“I added a new deck along the side of the building and built a great take-out window and espresso bar and added tables for people to sit outside and enjoy their coffee,” said June.

The patio turned out to be a big success for the business. June explained that it was not only an added enticement for existing customers, but it attracted a lot of first-time customers because of the additional curb appeal it made for the business.

“It increased traffic by about 15 percent,” June said. “We got a lot of first-time customers, so that made a big difference.”

Tinhouse Woodworking’s success is mirrored by the TRIP project at Bonnie View Inn in Haliburton.

Bonnie View Inn has been operating since the 1940s and when COVID restrictions hit which eliminated indoor dining as an option, in some ways the inn was in good shape. A patio (previously a ‘boatel’) offered a place for diners to eat outdoors, even if spacing was limited.

Bonnie View Inn, Minden, ON – Haliburton County

“Bonnie View’s patio is a bit of a staple in the area, it’s definitely a place people come to in the summertime, and it’s the only one of its kind in the area,” explained Ryan Yates, co-owner of Bonnie View Inn.

The TRIP grant enabled the inn to increase patio space, improve the layout of the patio to free up additional space, and improve the quality of the food they were able to offer from the patio. In total, they were able to add space for another 30 people to dine outdoors.

“With the renovation, we were also able to stop cooking off two barbecues and have a proper cooking space where we could serve a better menu,” Ryan explained. “The added benefit for us is that with no indoor dining able to open this gave us a way to meet the needs of the guests who were staying here and who wouldn’t otherwise have a dining option.”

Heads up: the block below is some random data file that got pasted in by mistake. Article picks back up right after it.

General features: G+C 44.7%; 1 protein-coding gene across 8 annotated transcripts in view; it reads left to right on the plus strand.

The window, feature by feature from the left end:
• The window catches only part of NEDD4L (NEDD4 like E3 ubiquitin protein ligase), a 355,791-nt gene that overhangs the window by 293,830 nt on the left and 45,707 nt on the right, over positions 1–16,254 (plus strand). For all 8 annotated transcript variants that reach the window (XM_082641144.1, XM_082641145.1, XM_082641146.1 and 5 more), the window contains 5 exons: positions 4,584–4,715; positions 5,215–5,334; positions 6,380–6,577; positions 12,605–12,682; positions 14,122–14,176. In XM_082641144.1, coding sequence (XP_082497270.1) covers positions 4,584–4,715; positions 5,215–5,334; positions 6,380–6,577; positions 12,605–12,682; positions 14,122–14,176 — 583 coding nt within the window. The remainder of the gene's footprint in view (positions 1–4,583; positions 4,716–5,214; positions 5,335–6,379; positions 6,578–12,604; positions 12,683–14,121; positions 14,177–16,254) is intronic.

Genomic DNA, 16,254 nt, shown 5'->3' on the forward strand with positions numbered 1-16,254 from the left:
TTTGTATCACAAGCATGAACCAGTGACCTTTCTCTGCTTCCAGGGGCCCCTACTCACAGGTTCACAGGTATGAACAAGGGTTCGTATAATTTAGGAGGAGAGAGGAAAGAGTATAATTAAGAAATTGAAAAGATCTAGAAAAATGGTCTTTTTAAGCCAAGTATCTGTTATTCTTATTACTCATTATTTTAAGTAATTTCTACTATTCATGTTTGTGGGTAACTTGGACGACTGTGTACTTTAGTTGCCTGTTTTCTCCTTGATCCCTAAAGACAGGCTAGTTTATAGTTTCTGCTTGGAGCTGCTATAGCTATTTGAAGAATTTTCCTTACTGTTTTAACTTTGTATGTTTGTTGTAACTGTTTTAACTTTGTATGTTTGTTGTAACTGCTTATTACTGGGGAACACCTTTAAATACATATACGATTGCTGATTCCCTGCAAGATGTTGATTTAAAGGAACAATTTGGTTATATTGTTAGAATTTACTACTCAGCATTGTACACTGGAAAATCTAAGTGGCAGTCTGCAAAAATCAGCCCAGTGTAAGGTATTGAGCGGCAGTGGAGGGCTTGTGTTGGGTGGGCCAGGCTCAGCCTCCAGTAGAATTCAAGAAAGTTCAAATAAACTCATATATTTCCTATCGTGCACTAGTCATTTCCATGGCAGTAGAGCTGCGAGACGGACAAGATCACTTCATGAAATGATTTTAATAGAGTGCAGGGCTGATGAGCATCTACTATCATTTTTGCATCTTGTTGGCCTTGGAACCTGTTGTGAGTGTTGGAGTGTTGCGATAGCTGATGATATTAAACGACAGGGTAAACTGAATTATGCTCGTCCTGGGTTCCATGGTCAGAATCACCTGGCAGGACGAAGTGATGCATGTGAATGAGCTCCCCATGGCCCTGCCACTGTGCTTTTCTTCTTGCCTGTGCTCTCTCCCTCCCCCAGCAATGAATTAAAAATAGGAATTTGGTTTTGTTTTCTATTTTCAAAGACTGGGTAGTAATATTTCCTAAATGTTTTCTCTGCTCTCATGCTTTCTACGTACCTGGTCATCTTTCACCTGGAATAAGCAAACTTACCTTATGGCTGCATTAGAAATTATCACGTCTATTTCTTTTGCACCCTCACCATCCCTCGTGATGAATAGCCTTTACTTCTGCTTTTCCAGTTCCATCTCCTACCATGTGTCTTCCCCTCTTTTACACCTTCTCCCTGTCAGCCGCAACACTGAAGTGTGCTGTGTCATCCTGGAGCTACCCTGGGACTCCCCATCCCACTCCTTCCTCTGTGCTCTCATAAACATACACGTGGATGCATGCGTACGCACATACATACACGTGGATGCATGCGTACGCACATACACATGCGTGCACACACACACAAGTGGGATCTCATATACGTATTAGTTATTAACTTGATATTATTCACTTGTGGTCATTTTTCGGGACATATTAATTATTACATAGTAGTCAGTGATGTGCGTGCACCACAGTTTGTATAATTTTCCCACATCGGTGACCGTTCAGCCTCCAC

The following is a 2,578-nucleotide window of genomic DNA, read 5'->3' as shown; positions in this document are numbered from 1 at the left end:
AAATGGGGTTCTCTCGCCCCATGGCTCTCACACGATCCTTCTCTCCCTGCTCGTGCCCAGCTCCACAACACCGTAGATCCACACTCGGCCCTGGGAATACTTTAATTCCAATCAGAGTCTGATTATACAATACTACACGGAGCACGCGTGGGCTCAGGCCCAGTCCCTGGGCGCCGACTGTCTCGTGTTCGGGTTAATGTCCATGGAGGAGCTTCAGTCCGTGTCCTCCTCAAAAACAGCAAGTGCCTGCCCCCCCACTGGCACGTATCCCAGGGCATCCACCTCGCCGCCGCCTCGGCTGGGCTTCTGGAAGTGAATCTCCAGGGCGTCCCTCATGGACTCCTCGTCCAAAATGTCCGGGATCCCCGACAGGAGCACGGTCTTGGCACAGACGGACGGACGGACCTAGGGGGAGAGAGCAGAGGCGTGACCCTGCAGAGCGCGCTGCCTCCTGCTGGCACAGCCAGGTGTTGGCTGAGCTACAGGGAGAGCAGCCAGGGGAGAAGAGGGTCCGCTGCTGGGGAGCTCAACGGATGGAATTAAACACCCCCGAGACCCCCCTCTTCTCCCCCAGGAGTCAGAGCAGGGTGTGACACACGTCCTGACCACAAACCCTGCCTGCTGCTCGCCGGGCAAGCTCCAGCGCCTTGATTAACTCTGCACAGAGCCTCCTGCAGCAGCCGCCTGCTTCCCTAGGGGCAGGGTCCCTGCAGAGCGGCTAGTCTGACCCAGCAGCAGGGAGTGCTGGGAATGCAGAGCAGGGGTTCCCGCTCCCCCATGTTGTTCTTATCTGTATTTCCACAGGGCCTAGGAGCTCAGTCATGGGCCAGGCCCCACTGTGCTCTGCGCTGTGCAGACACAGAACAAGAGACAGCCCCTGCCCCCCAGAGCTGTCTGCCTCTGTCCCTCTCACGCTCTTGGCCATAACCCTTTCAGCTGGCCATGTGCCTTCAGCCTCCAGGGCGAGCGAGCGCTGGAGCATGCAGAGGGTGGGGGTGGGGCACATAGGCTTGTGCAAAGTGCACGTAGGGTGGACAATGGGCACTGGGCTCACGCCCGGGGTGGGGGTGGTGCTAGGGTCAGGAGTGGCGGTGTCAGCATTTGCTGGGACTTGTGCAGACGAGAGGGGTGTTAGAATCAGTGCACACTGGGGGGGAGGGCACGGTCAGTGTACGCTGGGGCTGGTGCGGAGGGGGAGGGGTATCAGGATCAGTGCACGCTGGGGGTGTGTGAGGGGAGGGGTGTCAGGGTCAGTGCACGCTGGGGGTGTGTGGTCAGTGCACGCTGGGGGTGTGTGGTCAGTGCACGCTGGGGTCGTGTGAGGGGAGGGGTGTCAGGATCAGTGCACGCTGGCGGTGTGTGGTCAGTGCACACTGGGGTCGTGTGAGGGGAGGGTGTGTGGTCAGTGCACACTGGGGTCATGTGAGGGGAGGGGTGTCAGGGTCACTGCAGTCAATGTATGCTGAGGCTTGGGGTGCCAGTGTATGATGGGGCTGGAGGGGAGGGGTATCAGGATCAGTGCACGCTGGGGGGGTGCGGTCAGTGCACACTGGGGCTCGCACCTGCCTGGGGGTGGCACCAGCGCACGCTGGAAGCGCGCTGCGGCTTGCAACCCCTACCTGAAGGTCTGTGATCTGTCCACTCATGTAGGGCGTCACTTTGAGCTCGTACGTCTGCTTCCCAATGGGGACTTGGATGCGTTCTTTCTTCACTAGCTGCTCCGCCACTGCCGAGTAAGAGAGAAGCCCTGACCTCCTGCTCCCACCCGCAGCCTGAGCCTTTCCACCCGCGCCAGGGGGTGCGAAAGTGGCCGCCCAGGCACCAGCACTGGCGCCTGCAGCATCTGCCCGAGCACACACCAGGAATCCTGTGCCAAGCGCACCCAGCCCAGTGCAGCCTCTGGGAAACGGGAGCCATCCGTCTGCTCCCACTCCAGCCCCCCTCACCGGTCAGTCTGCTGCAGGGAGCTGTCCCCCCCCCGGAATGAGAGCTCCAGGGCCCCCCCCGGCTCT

At Bonnie View Inn, the patio was hopping all summer long, thanks to the extra space and enhanced experience available.

“We were busy all summer long…unless it was poor weather, we didn’t have a slow day,” said Ryan.

Both Ryan and June found the TRIP application and approval process stress-free and easy to navigate.

“It was pretty straightforward,” said Ryan. “It didn’t make us feel like we were having to jump through a bunch of hoops and we received responses to the application quickly.”

June echoes Ryan’s thoughts on the grant process in general, but most importantly, the benefits of having access to those funds to improve business operations. “I would recommend others to go for it and apply…it does make a huge difference.”

About OHTO’s Tourism Recovery & Innovation Program – Capital Projects Stream

The TRIP-Capital Grants stream is geared specifically to small to medium-sized tourism businesses to offset up to 80% of eligible capital expenses incurred to modify operations to a maximum of $20,000 in non-repayable funding, including expenses incurred back to June 1, 2020.  Applications to this funding stream are accepted on an ongoing basis until Dec. 31, 2021, or until funds are depleted.